dressing in layers allows you to remove layers or add layers depending on how cold or hot you get.

I’ve lived all but three months of my life in either Chicago or Wisconsin. I agree with the advice on layers.

If I have to be outside for an extended period of time when it’s really cold out (for me, that’s around 15 degrees or below, especially if there’s wind), I’ll wear:

  • a sweater or fleece sweatshirt over a turtleneck shirt
  • jeans over long underwear
  • wool socks
  • boots
  • a parka from Lands End with some sort of high-tech insulation
  • a fur hat with earflaps
  • a wool scarf
  • heavy-duty gloves

At that point, tbe only place I get cold is my hands (which get cold even with the warmest gloves, when it’s really cold out).

How do you put your arms down?

I layer up a bit, but not overly so. Regular pants, dress shirt, normal socks, a fleece pullover that can zip up all the way to my chin (rather than needing a scarf) and a good winter ski jacket (not down) from REI. Plus gloves and a ski hat. This works pretty well all the way down to the single digits (it was 14 today when I left my place and I was fairly comfortable). My legs don’t normally get too cold without long underwear until it gets down to the single digits. Then I also break out the ski gloves as opposed to the fairly standard gloves I normally wear. If I needed to walk more than 10-15 minutes I’d consider adding some more layers or heavier ones.

I usually wear a t-shirt, then a long sleeve shirt of some kind. I have a Columbia winter jacket and I wear a stocking cap with ear flaps. I never really notice my legs getting cold, so I just wear normal pants/jeans and underwear. I don’t care for gloves or scarves. I grew up north of Minneapolis where it was a good deal colder than Chicago, so I don’t really find the temperature too bad here.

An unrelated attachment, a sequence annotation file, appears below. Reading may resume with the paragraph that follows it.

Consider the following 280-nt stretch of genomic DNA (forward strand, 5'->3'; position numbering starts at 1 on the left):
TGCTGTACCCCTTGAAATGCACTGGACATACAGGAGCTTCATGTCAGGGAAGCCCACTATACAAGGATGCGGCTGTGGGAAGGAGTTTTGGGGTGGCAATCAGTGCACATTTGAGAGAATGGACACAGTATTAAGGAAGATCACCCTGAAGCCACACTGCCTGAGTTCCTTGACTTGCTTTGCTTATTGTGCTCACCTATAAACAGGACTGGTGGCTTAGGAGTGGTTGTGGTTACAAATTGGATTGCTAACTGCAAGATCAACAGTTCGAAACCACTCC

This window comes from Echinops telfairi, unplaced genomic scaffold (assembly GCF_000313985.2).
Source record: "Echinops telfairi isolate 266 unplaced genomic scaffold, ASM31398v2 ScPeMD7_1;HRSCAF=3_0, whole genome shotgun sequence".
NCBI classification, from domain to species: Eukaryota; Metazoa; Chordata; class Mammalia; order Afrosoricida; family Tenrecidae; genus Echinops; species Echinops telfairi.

The lack of sunlight is a different issue.

Wesley, a couple of questions. What kind of coat are you wearing? Are you sweating while outsaide or just when you are inside?

I’ve been wearing a sweater with a spring/fall Land’s End jacket over it and it’s been fine. I save the heavy down Sasquatch-hunting coat for times when I’ll be out all day, taking the kids sledding or something.

Really? It doesn’t get cold these days until November at the earliest (and often over 40 well into December) and thaws out by March. I haven’t seen a “real” cold, snow-on-the-ground November-April winter in years. Probably a decade, at least.

It is a heavy winter coat, and this was in November when I had these problems the worst.

I sweat when I am outside in that outfit. I think it is because I am used to dressing for cold temperatures and not really for the wind chill, which seems to require a different outfit. So something that blocks the wind chill rather than something that insulates and traps warm body heat would hopefully work better.

Back in November, I was dressing more or less the same as described above, but wearing a lighter coat; the fleece underneath it kept me nice and protected from the wind and the coat was good enough to block the wind but not as warm as the more heavy-duty coat I’m wearing this month…

If you want to look like a tourist wear a puffy coat. Those of us from cold weather cities have learned long ago that the new superfleeces are as warm when it’s needed, and less sweaty when it’s not, and always a whole hell of a lot more comfortable, when you need to do something like move an arm.

But don’t wear a snowboarder coat( Very long, hanging cords. tough-ass shell that feels like canvas except it’s nylon or something) unless you are under 25, or under 30 and very tall and skinny, otherwise you look like a doof.